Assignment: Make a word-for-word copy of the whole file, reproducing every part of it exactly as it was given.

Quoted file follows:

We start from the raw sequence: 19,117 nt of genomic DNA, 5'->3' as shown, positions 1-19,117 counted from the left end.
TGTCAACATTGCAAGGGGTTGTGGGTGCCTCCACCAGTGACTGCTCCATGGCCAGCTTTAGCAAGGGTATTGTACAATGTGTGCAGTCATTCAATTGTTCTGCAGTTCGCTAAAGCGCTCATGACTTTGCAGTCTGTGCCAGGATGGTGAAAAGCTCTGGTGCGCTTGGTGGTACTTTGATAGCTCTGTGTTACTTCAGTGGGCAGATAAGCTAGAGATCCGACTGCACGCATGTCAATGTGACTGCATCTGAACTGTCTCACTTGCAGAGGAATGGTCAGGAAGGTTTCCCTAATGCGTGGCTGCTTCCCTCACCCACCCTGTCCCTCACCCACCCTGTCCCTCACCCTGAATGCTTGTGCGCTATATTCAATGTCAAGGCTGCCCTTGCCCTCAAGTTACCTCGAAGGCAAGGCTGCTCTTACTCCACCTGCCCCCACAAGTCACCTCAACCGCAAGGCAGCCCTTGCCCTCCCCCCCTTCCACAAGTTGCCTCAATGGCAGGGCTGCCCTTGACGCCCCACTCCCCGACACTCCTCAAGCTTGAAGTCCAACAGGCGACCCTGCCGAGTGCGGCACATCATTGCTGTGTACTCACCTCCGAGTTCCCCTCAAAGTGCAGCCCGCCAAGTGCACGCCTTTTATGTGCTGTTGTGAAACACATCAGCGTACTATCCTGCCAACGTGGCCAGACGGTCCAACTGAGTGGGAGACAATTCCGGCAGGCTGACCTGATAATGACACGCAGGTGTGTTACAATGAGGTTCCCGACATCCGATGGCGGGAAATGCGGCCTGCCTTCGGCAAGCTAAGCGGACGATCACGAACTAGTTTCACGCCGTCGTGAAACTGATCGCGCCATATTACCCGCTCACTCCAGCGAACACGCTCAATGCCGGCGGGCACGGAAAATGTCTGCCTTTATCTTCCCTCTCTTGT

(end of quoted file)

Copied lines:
We start from the raw sequence: 19,117 nt of genomic DNA, 5'->3' as shown, positions 1-19,117 counted from the left end.
TGTCAACATTGCAAGGGGTTGTGGGTGCCTCCACCAGTGACTGCTCCATGGCCAGCTTTAGCAAGGGTATTGTACAATGTGTGCAGTCATTCAATTGTTCTGCAGTTCGCTAAAGCGCTCATGACTTTGCAGTCTGTGCCAGGATGGTGAAAAGCTCTGGTGCGCTTGGTGGTACTTTGATAGCTCTGTGTTACTTCAGTGGGCAGATAAGCTAGAGATCCGACTGCACGCATGTCAATGTGACTGCATCTGAACTGTCTCACTTGCAGAGGAATGGTCAGGAAGGTTTCCCTAATGCGTGGCTGCTTCCCTCACCCACCCTGTCCCTCACCCACCCTGTCCCTCACCCTGAATGCTTGTGCGCTATATTCAATGTCAAGGCTGCCCTTGCCCTCAAGTTACCTCGAAGGCAAGGCTGCTCTTACTCCACCTGCCCCCACAAGTCACCTCAACCGCAAGGCAGCCCTTGCCCTCCCCCCCTTCCACAAGTTGCCTCAATGGCAGGGCTGCCCTTGACGCCCCACTCCCCGACACTCCTCAAGCTTGAAGTCCAACAGGCGACCCTGCCGAGTGCGGCACATCATTGCTGTGTACTCACCTCCGAGTTCCCCTCAAAGTGCAGCCCGCCAAGTGCACGCCTTTTATGTGCTGTTGTGAAACACATCAGCGTACTATCCTGCCAACGTGGCCAGACGGTCCAACTGAGTGGGAGACAATTCCGGCAGGCTGACCTGATAATGACACGCAGGTGTGTTACAATGAGGTTCCCGACATCCGATGGCGGGAAATGCGGCCTGCCTTCGGCAAGCTAAGCGGACGATCACGAACTAGTTTCACGCCGTCGTGAAACTGATCGCGCCATATTACCCGCTCACTCCAGCGAACACGCTCAATGCCGGCGGGCACGGAAAATGTCTGCCTTTATCTTCCCTCTCTTGT